President Trump accepted French President Emmanuel Macron’s invitation Wednesday to attend next month’s Bastille Day parade in the French capital, less than a month after the leaders’ first tense meeting in Brussels.
The parade, which commemorates the storming of the royal fortress during the French Revolution more than 200 years ago, will also celebrate the 100th anniversary of the U.S. entering World War I—an occasion the Élysée Palace said will include American troops marching alongside their French counterparts on the Champs-Élysées. The White House said in a statement that “President Trump looks forward to reaffirming America’s strong ties of friendship with France,” adding that the visit will provide both leaders an opportunity to discuss counterterrorism, economic partnership, and other issues.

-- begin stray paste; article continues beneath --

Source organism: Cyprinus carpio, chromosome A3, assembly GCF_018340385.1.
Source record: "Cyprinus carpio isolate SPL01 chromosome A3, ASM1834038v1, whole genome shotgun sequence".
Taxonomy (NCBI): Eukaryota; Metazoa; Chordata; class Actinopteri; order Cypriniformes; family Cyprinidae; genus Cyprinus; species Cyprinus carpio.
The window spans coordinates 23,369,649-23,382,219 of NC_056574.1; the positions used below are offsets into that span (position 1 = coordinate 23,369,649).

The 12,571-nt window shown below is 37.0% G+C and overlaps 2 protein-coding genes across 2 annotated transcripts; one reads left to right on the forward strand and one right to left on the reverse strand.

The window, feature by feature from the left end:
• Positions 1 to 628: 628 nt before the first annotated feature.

This won’t be Trump and Macron’s first meeting. Their brief relationship has been tense, beginning last month with a now-infamous handshake at the NATO summit in Brussels (one which Macron later characterized as a “not innocent” exchange to demonstrate that he would not make concessions). Though both men rose to power on seemingly populist platforms—each capitalizing on the anti-establishment attitudes of their respective electorates—the two appear to hold worldviews that are diametrically opposed, with Macron embracing a globalist, pro-European Union platform, while Trump advocates a more protectionist, “America first” agenda.